By Tom Sloan
BYOD brings potential productivity benefits to employees as well as challenges and concerns to the IT department.
According to Rafel Los in a recent post, productivity is great to talk about, especially when your emplyees work from home and access their corporate email on their tablet, or mobile phone. But what if that device is ridden with malware, or hijacked to be part of a botnet? These are potentially very serious security and productivity implications for systems administrators, CIOs, and CISOs to address as they can expose the rest of the network to data loss.
So Who Supports a "Broken" BYOD Device Anyway?
What happens when your employee's personal laptop is not operating rationally? Most likely the user calls IT department for tech support. We all like to complain about how poor tech and PC support is in many organizations, it's one of those things that we complain about until it is no longer available. Your employees may think your IT support is a poor performer, until they have to call the retail store where they purchased their mobile phone, or the manufacturer, or worse some 3rd party - because their device is not able to access their corporate email.
When there is a clear ownership of the device (corporate owned device, corporate problem, right?) the support call is clear - but when the corporate email simply "won't work" on, say, an Android device - who should receive the tech support call? One can just hear the string of "well, that's an issue with your corporate email, call your provider" calls, and finger-pointing endlessly from carrier, to hardware provider, to corporate IT... where does it end? Who ultimately takes responsibility for the support?
Making a clear distinction is hard, because if it's a personal device you can't expect your IT organization to support every available mobile device, or can you? It would be difficult to imagine your corporate IT support staff would handle Apple, Samsung, HTC, Motorola, LG and countless other devices each with their own operating system, applications, and carrier issues.
Think about these tech support issues when you talk about increased productivity gains. How fast can your corporate support team offer support for a device they own end-to-end, versus having to share responsibility and potentially finger-point with other vendors' support organizations?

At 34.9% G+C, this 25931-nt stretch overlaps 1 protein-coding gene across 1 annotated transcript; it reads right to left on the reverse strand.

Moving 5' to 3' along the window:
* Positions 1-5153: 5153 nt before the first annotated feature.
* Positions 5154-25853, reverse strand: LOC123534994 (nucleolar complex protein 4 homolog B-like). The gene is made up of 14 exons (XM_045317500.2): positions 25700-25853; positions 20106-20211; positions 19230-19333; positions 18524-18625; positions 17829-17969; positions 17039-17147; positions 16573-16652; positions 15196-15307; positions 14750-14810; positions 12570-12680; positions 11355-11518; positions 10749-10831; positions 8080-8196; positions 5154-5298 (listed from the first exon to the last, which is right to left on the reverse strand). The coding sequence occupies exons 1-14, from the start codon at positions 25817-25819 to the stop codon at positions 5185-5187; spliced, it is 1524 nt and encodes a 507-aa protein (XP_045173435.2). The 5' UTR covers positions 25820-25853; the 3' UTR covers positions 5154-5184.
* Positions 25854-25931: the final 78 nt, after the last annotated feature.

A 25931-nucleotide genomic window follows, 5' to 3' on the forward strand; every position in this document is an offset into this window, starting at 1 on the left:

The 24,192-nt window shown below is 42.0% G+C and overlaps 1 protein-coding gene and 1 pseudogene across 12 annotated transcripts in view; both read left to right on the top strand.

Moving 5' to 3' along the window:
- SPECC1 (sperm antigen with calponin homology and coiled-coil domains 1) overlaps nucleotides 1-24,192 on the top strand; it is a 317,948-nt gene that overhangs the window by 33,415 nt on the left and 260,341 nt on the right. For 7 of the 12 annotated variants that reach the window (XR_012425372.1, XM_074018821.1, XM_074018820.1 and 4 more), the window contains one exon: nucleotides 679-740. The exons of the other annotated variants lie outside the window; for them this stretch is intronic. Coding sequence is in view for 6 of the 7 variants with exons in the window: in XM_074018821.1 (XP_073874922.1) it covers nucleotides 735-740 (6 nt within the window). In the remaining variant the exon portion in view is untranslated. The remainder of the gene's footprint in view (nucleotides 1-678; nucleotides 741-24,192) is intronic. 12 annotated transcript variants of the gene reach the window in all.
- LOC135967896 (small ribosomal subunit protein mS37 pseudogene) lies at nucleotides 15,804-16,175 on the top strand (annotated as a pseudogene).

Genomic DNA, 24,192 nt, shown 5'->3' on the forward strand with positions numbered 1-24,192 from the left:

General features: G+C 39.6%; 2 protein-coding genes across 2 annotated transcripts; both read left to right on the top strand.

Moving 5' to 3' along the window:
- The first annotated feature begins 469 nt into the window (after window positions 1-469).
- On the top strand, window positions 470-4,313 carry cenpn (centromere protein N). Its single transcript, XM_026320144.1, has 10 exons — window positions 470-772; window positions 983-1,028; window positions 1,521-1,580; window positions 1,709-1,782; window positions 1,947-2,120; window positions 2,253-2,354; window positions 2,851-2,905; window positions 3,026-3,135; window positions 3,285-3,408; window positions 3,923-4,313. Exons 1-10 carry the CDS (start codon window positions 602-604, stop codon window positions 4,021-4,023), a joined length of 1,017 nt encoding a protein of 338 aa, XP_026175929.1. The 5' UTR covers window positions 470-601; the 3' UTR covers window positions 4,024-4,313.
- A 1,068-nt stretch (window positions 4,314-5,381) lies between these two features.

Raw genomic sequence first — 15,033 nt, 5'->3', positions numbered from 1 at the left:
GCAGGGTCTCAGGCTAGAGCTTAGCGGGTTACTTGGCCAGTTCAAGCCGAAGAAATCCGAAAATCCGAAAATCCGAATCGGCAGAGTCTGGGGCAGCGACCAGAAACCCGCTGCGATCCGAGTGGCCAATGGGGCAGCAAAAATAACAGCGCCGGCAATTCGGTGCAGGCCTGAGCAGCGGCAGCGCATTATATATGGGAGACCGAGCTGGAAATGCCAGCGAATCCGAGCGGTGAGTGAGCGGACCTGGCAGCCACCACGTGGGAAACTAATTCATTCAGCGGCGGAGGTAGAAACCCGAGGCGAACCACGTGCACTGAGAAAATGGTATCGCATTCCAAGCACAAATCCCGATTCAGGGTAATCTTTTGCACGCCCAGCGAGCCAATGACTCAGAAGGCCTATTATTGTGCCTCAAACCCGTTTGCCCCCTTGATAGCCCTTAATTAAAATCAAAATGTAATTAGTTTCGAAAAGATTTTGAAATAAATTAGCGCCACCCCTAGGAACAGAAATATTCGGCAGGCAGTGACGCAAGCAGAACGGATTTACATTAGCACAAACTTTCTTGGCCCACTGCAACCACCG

On the other hand... this could be a good situation for your IT support organization. Not having to have fully staffed tech support department that supports cell phone carriers, operating systems, applications, corporate connectivity and everything else lets you focus on the things that really matter to your company. Your corporate applications should matter because you support those - why not outsource the support of everything else to the experts?
BYOD initiatives and support issues such as these continue to cause headaches for IT departments. Their security mandatesgrow exponentially as they struggle to prevent corporate data leaks from their private networks onto public clouds. Some of the biggest concerns of IT decision makers dealing with public clouds are the loss of corporate data and control of the location of that data.
These concerns are documented in a recent survey of more than 150 CIOs conducted by cloud storage services specialist Mezeo Software. The survey findings indicate great concern over data leakage onto the public cloud was high, with more than 80% of respondents rating their concern as an eight or higher on a scale of one to 10.
Compliance and data availability were also highlighted as concerns, but were considered less worrying than data leakage. For the most part, survey respondents were not as concerned about data theft. However, no one believed their organization was exempt from data leakage to public clouds.
The rise of bring your own device (BYOD) initiatives and personal decision-making by employees were cited as the greatest causes of data leakage. Approximately 42% of respondents said they were actively preventing data from being stored on public clouds. Budgetary restraints, a lack of available options to help keep corporate data behind firewalls, and an inability to mandate that users stop using consumer tools and public clouds were the top obstacles to stopping data leakage.
"Even if CIOs find a solution, other hurdles need to be overcome including the inability to control users actions. Some IT teams have taken a tough stance and have forbidden use of popular consumer-based tools that store data on public clouds. However, most IT teams don t have the corporate backing to do this," the report concluded. Nearly 70 percent of respondents said they allowed their employees to bring their own mobile devices to work, while about 40 percent said they allow company provided devices and allow corporate data access on them. One third of respondents said they only allow senior management to have access via mobile devices.
"This survey tells us that IT executives have a high level of concern as they face the real challenges associated with the consumerization of IT, including corporate data leaking onto public clouds through consumer-based tools," said Steve Lesem, the CEO of Mezeo Software.
"Without adequate policy protections and corporate-endorsed alternatives in place, mobile corporate users are doing what it takes to increase productivity, with or without input from IT. You don't want to stop progress -- but you can't risk control. The good news is you can deliver both. The key is control."
Cross Posted from myITview.com and myCIOView.com
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